Strange Magic may be a pretty picture that the kids can sing along to, but within the larger spectrum of animated features it is pretty forgettable.
Strange Magic re-imagines Shakespeare’s “A Midsummer’s Night Dream” as an animated fantasy musical about two fairy princesses, Marianne (Evan Rachel Wood) and Dawn (Meredith Anne Bull), who are each promised to a suitor they don’t really love. Dawn hopes to discover true love, while Marianne is an independent spirit and formidable warrior, unwilling to submit to an arranged marriage.
The plot thickens when an imp named Sunny – who secretly pines for Dawn – schemes to get a magical love potion from the Sugar Plum Fairy (Kristen Chenoweth) to finally win his love’s heart. Of course the plan goes awry, and Sunny ends up pointing his beloved’s affections towards the worst possible target: the evil Bog King (Alan Cumming). With her sister headed down a disastrous path, Marianne sets off to battle the Bog King and his horde of goblins, in order to bring her sister home.
Envisioned by Star Wars creator George Lucas, Strange Magic is pretty strange, indeed. One-third fairy tale (literally), one-third musical and one-third social commentary on the nature of love, its weird visuals and eclectic songbook will make adults feel like they’ve consumed some crazy psychedelic drug; however, younger viewers may find its colorful and song-heavy stimuli generally entertaining.
Director Gary Rydstrom (who helmed the 2006 Oscar-nominated animated short, Lifted) works with Lucas and Industrial Light & Magic to create a fantasy world that is vibrant, unique (while still employing familiar genre tropes) and generally beautiful to look at. However, beyond the character and production designs and the high-quality of the CGI animation, there’s little other directorial flavor to speak of.
The directorial composition of the film is pretty impersonal and not all that innovative – which is somewhat surprising, given the unique world and mythos the film establishes. Rydstrom does get a bit of a lift when it comes to crafting comedic moments (sight gags, etc.), but the action sequences and non-stop barrage of song-and-dance numbers just can’t match what other competitors in the industry are bringing to the table (Pixar, Dreamworks, etc.). Even sequences of flight are lackluster in comparison to films like How to Train Your Dragon; it’s ironic that a film so uniquely weird can also be so uninteresting.
Script work by David Berenbaum (Elf), Irene Mechhi (Brave) and Rydstrom is solid enough to adapt Lucas’ story into an easily-digestible parable about the conflict between infatuation and love, which doves-tails nicely with themes and ideas from “A Midsummer’s Night Dream”. At the same time, the story does sometimes feel like too many cooks were in the kitchen – or it could be that wrangling Lucas’ strange beast into a comprehensible movie was the real challenge for the team. Regardless, the infusion of half-formed side characters and walking plot devices (Dawn & Sunny) detract from the real core of the narrative, which is Marianne’s quest for independence and her strange flirtations with the Bog King.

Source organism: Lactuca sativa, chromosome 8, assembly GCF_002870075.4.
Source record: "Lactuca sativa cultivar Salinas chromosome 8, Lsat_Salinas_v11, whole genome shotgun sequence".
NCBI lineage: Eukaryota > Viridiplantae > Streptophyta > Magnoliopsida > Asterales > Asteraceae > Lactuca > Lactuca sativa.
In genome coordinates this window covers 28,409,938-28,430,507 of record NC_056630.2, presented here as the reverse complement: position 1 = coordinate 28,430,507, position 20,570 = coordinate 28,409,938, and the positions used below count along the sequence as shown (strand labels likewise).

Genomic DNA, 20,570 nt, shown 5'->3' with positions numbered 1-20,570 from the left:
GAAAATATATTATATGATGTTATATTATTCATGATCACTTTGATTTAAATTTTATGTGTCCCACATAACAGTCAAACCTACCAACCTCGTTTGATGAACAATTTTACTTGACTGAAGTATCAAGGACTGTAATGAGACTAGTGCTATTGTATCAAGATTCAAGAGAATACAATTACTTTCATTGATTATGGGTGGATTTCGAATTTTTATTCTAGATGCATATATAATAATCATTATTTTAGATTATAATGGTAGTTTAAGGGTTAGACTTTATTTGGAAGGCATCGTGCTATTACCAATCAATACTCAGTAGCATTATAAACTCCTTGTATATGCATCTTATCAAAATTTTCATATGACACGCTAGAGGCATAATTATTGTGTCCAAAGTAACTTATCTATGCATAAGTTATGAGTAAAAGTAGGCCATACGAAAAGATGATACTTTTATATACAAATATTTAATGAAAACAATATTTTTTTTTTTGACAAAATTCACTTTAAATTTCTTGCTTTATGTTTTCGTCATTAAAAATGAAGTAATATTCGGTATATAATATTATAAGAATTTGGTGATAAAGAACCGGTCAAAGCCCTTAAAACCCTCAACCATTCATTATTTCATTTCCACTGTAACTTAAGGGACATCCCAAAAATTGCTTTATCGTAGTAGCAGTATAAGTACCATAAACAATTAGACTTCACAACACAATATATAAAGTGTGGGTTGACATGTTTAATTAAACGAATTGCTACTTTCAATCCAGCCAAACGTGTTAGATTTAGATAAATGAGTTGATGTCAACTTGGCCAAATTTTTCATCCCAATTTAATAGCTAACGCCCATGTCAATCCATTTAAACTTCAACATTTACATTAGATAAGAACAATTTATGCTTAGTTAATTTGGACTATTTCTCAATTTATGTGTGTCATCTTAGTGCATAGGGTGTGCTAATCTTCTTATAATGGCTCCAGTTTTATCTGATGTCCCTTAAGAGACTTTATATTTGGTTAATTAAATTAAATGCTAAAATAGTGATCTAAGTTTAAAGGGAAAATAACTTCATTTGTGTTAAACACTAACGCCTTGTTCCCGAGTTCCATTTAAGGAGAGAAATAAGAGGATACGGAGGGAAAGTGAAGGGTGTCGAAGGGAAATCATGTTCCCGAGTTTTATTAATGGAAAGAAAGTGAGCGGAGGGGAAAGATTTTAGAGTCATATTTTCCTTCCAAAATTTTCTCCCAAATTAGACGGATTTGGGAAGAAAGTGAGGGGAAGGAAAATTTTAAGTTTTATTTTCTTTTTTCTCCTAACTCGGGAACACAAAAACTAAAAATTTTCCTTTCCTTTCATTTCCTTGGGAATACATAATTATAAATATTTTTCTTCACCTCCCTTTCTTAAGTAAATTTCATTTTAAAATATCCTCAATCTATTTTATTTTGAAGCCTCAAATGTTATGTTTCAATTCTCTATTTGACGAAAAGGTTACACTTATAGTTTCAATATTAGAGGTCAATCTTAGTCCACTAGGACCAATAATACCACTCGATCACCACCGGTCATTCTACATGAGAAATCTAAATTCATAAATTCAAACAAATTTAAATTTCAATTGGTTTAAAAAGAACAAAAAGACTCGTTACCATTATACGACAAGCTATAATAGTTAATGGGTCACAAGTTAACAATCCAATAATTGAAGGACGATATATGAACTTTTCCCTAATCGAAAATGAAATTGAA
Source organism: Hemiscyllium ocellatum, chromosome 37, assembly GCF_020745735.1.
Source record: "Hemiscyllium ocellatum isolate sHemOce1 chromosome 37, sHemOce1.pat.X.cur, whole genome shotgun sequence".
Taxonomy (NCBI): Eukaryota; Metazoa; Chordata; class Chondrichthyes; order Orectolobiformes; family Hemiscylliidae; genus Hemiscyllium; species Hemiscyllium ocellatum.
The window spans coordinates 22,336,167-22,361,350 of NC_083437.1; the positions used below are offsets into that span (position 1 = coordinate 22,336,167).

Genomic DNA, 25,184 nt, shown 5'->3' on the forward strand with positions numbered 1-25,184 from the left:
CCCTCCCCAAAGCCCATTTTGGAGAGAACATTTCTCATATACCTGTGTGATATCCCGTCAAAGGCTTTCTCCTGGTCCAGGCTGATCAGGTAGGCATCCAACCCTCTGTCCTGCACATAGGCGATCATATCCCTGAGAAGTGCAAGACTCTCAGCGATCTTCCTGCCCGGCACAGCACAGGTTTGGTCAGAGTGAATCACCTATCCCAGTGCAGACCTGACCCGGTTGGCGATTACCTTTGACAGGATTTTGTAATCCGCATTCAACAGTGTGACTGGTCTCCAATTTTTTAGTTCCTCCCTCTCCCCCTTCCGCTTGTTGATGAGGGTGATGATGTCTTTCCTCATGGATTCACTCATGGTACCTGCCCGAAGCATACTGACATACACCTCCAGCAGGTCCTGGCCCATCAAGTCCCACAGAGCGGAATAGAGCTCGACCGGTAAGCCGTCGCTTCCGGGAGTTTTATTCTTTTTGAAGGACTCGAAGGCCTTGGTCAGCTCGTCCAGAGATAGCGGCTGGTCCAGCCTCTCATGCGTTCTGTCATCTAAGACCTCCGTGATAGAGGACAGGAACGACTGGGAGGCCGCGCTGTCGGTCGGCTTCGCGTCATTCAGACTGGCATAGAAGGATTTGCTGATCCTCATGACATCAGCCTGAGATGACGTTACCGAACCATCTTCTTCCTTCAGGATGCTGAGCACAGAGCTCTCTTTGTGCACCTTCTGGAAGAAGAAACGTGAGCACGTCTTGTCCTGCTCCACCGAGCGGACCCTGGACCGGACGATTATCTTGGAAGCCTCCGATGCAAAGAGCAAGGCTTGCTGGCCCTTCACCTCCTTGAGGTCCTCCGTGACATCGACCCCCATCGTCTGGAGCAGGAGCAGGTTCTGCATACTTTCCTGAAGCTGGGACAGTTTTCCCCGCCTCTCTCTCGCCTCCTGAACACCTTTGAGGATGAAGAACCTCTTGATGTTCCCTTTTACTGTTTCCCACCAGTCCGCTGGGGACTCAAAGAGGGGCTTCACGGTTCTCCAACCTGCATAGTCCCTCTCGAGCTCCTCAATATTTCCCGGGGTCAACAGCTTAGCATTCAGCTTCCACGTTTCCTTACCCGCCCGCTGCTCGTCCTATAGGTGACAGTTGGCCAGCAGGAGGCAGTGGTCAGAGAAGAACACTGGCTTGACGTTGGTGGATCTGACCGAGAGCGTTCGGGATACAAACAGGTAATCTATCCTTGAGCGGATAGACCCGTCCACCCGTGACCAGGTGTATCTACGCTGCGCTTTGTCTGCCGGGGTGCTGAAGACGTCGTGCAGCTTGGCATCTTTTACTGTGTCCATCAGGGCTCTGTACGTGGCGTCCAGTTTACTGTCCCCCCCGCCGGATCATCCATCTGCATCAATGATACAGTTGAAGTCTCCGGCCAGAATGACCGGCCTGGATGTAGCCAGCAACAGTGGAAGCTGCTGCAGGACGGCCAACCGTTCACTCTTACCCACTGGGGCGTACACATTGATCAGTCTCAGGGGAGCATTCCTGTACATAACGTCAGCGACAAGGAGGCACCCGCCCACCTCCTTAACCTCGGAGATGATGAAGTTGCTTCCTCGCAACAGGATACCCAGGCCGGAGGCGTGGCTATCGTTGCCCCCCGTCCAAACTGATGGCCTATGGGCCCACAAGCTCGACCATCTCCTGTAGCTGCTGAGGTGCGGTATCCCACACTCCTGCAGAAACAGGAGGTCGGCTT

The voice cast rises to the challenge of not only infusing their characters with life, but also carrying an eclectic blend of tunes pulled from different decades of music. Evan Rachel Wood and Alan Cumming provide the most entertaining vocal performance, having great chemistry with one another as well as with their respective characters. Right behind them are Meredith Anne Bull and Kristen Chenoweth, who provide a lot of the best comedic relief with some vocal acrobatics and smart comedic timing. Other actors like Maya Rudolph and Peter Stormare don’t leave all that much of an impression, and Red Tails actor Elijah Kelley sounds out-of-place with his high-pitched (and cartoonish) rendition of Sunny’s voice.
In the end, Strange Magic may be a pretty picture that the kids can sing along to, but within the larger spectrum of animated features it is pretty forgettable. In fact, the only draw may be seeing George Lucas’ name attached to the project, and the subsequent morbid curiosity that makes one wonder what a CGI fantasy musical by the creator of Star Wars is all about. But that’s not a question that requires a theater ticket to answer: home viewing will be just fine – possibly even better with the right cult movie viewing game.
Strange Magic is now in theaters. It is 99 minutes long and is Rated PG for some action and scary images.
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